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Advances in Urology
Volume 2018, Article ID 6783147, 5 pages
https://doi.org/10.1155/2018/6783147
Review Article

The Use of Modified Templates in Early and Advanced Stage Nonseminomatous Germ Cell Tumor

Department of Urology, Indiana University School of Medicine, Indianapolis, IN 46202, USA

Correspondence should be addressed to Timothy A. Masterson; ude.iupui@retsamat

Received 4 December 2017; Accepted 15 February 2018; Published 5 April 2018

Academic Editor: Jason M. Hafron

Copyright © 2018 Timothy A. Masterson and Clint Cary. This is an open access article distributed under the Creative Commons Attribution License, which permits unrestricted use, distribution, and reproduction in any medium, provided the original work is properly cited.

Abstract

The surgical management of both early and advanced stage germ cell tumors of the testis remains a complex process of surgical decision making to maximize oncologic control while minimizing morbidity. Over the past 5 decades, the evolution of the surgical template for retroperitoneal lymphadenectomy (RPLND) has resulted in important modifications to achieve these goals. In this review, we will characterize the historical motivating factors that led to the modified template, outline patient and clinical factors in selecting these approaches in both early and advanced stage disease, and briefly discuss future horizons for their implementation.

1. Introduction

Few topics generate more discussion and consideration than the extent and laterality of the surgical template when managing the retroperitoneum (RP) in germ cell tumor (GCT) patients. The implications of limiting the surgical template inappropriately leave patients at risk for RP relapses. Conversely, extending the template beyond necessary boundaries increases the risk of surgical complications and long-term side effects. Several modifications have been incorporated that allow for an optimization between functional and oncologic outcomes. Understanding the historical rationale for these alterations and the clinical scenarios in which implementation of a limited dissection can be safely integrated is imperative. For the purposes of this review, our goal is to highlight the motivating factors and clinical experience that led to changes in the surgical boundaries for retroperitoneal lymph node dissection (RPLND).

2. Historical Perspectives and Rationale for Template Modifications

Prior to effective chemotherapy for metastatic GCT, wide surgical resection of retroperitoneal (RP) disease was necessary to provide patients their only chance for durable, cancer-free survival. Additionally, cross-sectional imaging was unavailable and staging of disease limited. Accordingly, the burden of disease in this era was great; therefore, suprahilar and bilateral retroperitoneal dissections were routinely performed. With the development of curative, platinum-based chemotherapy regimens [1] along with the introduction of cross-sectional imaging of the abdomen with computed tomography [2] and discovery of serum tumor markers (STM) [3], the management of testicular cancer patients shifted. Surgery was associated with significant morbidity, with the loss of ejaculatory function representing the most pressing issue for young men and their fertility, occurring in roughly 90% of patients undergoing bilateral template dissections. Surveillance protocols were implemented for patients without detectable metastatic disease (CSI) to avoid this morbidity, utilizing chemotherapy in those that relapsed or failed observation. Limitations of surveillance protocols included the inaccuracies of clinical staging in roughly 30% of patients [4] and the greater burden of surveillance imaging and salvage treatments at the time of relapse.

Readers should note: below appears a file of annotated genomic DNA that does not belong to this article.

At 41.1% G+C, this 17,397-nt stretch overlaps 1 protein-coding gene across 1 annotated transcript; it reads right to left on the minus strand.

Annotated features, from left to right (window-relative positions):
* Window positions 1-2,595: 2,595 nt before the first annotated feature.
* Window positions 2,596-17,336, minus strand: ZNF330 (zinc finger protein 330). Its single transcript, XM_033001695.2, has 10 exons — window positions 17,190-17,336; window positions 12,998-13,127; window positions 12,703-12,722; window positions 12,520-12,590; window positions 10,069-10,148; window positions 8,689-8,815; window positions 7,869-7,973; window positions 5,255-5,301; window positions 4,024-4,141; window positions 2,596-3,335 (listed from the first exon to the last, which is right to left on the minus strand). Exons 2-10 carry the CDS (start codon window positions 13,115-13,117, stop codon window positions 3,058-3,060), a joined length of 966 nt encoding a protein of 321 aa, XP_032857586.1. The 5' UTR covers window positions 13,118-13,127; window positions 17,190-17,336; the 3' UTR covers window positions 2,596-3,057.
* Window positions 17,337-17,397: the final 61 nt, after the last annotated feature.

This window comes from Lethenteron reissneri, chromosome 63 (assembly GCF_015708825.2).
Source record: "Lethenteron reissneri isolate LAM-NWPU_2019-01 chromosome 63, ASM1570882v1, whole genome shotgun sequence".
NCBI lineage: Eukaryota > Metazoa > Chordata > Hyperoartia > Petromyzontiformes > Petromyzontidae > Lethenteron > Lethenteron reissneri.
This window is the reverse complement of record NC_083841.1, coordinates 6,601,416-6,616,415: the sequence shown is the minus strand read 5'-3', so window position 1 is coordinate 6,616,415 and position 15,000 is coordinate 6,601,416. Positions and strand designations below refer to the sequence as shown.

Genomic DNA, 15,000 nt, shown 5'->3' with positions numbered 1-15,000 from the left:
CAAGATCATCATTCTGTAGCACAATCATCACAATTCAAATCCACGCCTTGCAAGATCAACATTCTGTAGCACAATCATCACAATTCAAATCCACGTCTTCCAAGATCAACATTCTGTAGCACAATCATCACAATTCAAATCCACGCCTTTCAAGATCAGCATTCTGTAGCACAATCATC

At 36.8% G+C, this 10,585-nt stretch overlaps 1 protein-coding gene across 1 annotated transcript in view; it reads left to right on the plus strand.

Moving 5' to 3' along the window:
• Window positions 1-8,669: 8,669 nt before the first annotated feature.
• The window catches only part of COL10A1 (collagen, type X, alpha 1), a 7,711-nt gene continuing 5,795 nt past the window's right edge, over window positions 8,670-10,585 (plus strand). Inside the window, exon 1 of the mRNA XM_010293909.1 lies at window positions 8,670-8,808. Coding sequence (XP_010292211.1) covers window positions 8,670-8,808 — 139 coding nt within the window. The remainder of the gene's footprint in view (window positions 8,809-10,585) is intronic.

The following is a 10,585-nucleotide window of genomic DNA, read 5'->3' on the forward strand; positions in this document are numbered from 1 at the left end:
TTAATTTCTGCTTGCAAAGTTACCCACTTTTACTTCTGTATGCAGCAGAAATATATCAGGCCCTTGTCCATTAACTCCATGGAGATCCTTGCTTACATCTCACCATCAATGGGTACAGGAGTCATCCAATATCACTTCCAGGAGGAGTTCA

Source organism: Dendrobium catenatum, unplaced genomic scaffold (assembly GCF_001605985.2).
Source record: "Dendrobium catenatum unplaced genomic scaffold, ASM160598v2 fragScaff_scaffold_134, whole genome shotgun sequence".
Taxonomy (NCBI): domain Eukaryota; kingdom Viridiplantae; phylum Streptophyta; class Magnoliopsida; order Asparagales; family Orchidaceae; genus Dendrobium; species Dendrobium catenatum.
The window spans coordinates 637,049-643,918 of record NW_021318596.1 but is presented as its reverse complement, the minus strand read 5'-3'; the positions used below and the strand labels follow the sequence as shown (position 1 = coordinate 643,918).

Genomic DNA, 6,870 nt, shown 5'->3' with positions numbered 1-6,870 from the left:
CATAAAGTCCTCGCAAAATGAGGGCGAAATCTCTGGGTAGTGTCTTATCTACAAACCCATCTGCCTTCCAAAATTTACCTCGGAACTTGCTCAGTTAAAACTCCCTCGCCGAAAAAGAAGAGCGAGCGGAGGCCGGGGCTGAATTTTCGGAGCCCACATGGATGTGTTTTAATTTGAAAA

Several surgical advancements improved our understanding of nodal dissemination of disease to the RP and neural pathways that impacted ejaculatory function were discovered, setting the stage for surgical modifications and refinement. Preceded by cadaveric and lymphangiographic studies elucidating the primary and secondary lymphatic drainage of the testicle [510], Ray et al. presented their nearly 30-year experience with bilateral, infrahilar RPLND in 283 patients [11]. Among the 122 patients with resectable metastatic disease, they characterized distinct patterns of spread based upon the laterality of the testicular primary. The authors noted the absence of crossover relative to the primary landing zones among patients with solitary metastases of the right or left testes. In 1982, Donohue et al. reported their findings among 104 patients with node-positive disease who were not previously treated with chemotherapy and underwent routine full bilateral dissections, including the suprahilar regions [12]. This study confirmed the predictable patterns of disease spread as reported by Ray et al. and provided pathologic rationale for the safe omission of suprahilar, interiliac, and contralateral RP dissections in low-volume disease. These modifications resulted in a reduction in the risk of postoperative chylous ascites, renovascular injury, pancreatic complications, and improved preservation of antegrade ejaculation.

Weissbach and Boedefeld reported on a prospective, multi-institutional trial of 214 consecutive patients undergoing a bilateral dissection for clinical stage II disease [13]. The goals of this study were to determine the localization and distribution of solitary and multiple lymph node metastases. These authors again confirmed the uncommon occurrence of contralateral disease relative to the aorta in the setting of early stage tumors, defined as solitary metastases measuring 5 cm or less. More importantly, when a limited template was compared prospectively by this same group among patients with CSI disease, no differences were seen regarding relapse rates or perioperative complications, while preservation of ejaculatory function was noted in 74% undergoing a modified dissection as compared to 34% subjected to a radical (bilateral) dissection [14].